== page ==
UNITED NATIONS (TIP): Iran, North Korea and Syria blocked adoption of a U.N. treaty that for the first time would regulate the multibillion-dollar international arms trade. An agreement required agreement by all 193 U.N. member states. But other countries refused to let the treaty die.
In an unexpected twist, Mexico proposed that the conference go ahead and adopt the treaty Thursday without the support of the three countries, saying there was no definition of “consensus.” Several countries supported the idea, but the Russian delegation objected and called the proposal “a manipulation of consensus.” Kenya said “the will of the overwhelming majority is clear” and that a letter will be sent to Secretary-General Ban Ki-moon with a draft resolution asking the U.N. chief to bring the treaty before the General Assembly for adoption as soon as possible. The Kenyan diplomat spoke on behalf of the United States, Britain, Argentina, Australia, Costa Rica, Finland, Japan, Mexico, New Zealand, Nigeria and Norway. “This is not failure,” British Ambassador Jo Adamson said. “Today is success deferred, and deferred by not very long.” The Control Arms Coalition, representing about 100 organizations which have campaigned for a strong treaty, said the earliest the General Assembly could vote is April 2, when the chair of the negotiations, Australian Ambassador Peter Woolcott, will present his report to the full world body. There has never been an international treaty regulating the estimated $60 billion global arms trade.
For more than a decade, activists and some governments have been pushing for international rules to try to keep illicit weapons out of the hands of terrorists, insurgent fighters and organized crime. Hopes of reaching agreement were dashed last July when the U.S. said it needed more time to consider the proposed accord — a move quickly backed by Russia and China. In December, the U.N. General Assembly decided to hold a final conference and set Thursday as the deadline. The draft treaty would not control the domestic use of weapons in any country, but it would require all countries to establish national regulations to control the transfer of conventional arms, parts and components and to regulate arms brokers. It would prohibit states that ratify the treaty from transferring conventional weapons if they violate arms embargoes or if they promote acts of genocide, crimes against humanity or war crimes.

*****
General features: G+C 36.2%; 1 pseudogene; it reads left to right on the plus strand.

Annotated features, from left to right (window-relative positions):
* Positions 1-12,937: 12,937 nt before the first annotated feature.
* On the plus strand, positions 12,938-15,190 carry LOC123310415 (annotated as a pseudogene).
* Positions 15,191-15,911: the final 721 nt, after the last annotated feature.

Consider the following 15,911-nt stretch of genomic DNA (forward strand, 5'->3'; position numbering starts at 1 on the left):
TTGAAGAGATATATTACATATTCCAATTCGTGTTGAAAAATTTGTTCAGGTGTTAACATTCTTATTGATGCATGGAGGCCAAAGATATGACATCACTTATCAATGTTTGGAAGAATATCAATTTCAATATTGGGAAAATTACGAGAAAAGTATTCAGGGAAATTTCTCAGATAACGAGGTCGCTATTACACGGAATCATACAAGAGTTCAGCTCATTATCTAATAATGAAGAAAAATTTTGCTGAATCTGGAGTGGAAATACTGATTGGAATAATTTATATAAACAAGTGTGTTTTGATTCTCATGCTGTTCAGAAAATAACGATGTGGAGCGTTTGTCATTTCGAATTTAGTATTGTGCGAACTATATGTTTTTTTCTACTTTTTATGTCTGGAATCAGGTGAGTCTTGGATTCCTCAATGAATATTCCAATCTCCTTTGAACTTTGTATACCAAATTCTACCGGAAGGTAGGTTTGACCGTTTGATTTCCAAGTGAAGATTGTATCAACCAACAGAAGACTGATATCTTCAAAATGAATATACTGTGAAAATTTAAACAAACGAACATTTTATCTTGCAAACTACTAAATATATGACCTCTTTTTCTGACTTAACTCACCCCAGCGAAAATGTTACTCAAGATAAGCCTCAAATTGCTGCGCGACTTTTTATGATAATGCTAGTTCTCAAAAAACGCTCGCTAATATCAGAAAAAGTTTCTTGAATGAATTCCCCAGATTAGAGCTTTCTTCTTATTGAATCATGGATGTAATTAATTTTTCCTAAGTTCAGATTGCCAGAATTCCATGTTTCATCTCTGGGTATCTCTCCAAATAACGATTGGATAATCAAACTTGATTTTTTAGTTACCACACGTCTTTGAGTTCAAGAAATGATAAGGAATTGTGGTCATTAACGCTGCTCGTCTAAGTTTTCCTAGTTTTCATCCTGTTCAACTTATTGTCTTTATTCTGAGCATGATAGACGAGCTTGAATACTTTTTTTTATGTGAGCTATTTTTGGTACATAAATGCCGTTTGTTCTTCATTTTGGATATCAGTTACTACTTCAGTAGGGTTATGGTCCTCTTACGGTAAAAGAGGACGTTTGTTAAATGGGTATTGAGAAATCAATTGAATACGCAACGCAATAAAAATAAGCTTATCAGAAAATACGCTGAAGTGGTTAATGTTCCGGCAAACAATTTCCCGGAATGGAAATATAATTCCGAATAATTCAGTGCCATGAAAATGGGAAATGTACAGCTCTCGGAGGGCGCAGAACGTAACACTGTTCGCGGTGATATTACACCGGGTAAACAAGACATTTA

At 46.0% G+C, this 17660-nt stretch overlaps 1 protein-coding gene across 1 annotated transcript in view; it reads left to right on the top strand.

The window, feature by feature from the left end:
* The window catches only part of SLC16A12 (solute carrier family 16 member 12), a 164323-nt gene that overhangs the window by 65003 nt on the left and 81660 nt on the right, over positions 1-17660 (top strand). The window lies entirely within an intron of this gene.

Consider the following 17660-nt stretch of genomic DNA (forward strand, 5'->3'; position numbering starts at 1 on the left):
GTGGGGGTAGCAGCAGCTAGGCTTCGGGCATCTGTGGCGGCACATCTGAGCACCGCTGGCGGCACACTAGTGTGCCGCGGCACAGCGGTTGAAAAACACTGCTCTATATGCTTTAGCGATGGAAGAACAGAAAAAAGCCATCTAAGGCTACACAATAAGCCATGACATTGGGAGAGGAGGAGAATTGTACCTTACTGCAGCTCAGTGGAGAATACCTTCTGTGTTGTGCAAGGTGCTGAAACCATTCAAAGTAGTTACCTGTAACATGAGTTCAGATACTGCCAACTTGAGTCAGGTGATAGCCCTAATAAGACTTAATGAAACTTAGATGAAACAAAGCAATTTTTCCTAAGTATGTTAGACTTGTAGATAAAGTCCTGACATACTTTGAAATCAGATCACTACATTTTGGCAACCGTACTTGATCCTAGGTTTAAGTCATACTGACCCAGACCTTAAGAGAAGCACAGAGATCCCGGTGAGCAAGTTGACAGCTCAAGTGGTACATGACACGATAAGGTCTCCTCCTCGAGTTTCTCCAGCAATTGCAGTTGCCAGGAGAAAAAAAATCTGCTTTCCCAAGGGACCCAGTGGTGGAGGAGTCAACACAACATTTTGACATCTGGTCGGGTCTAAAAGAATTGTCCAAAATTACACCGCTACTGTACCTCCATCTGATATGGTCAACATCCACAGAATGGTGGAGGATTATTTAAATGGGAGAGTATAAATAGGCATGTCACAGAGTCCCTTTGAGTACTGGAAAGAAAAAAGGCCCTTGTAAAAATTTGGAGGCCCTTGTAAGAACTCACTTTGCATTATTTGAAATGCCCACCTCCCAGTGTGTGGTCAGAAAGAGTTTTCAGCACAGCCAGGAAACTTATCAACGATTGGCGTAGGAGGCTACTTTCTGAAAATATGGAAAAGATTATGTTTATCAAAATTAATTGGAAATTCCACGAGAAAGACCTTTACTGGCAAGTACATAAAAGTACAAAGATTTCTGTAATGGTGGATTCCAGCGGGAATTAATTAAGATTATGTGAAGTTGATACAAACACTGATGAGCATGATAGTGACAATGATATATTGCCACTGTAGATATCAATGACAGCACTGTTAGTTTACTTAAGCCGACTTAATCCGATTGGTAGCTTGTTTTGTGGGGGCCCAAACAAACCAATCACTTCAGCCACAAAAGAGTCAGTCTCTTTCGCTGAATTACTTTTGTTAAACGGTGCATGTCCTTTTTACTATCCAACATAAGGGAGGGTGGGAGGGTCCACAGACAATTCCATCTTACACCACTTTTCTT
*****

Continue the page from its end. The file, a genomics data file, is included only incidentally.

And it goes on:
The final draft made this human rights provision even stronger, adding that the export of conventional arms should be prohibited if they could be used in attacks on civilians or civilian buildings such as schools and hospitals.
Ahead of the vote optimism had been growing that the long-debated treaty would become a reality, but concerns remained that Iran and other countries would object. Both Iran and North Korea are under U.N. arms embargoes over their nuclear programs, while the Syrian government is in the third year of a conflict that has escalated to civil war. Amnesty International said all three countries “have abysmal human rights records — having even used arms against their own citizens.” Iran’s U.N. Ambassador Mohammad Khazaee said the draft treaty has major loopholes, is “hugely susceptible to politicization and discrimination” and ignores the “legitimate demand” to prohibit the transfer of arms to those who commit aggression. “How can we reduce human suffering by turning a blind eye to aggression that costs the lives of hundreds of thousands of people?” he asked. North Korea’s representative called the text “a risky draft which can be politically abused by major arms exporters,” citing arms embargoes and human rights as criteria to prohibit arms exports. “Under this, major exporters are entitled to privileges while imposing self-proclaimed restrictions on arms trade to importers, whereas many countries have the right to legitimate self-defense and right to legitimate arms trade.” Syria’s U.N. Ambassador Bashar Ja’afari said his country is perhaps the best example of the results of the illegal arms trade.
He cited seven objections, including the treaty’s failure to include an embargo on delivering weapons “to terrorist armed groups and to non-state actors.” In considering whether to authorize the export of arms, the draft says a country must evaluate whether the weapon would be used to violate international human rights or humanitarian laws or be used by terrorists or organized crime.
The final draft would allow countries to determine whether the weapons transfer would contribute to or undermine peace and security. The draft would also require parties to the treaty to take measures to prevent the diversion of conventional weapons to the illicit market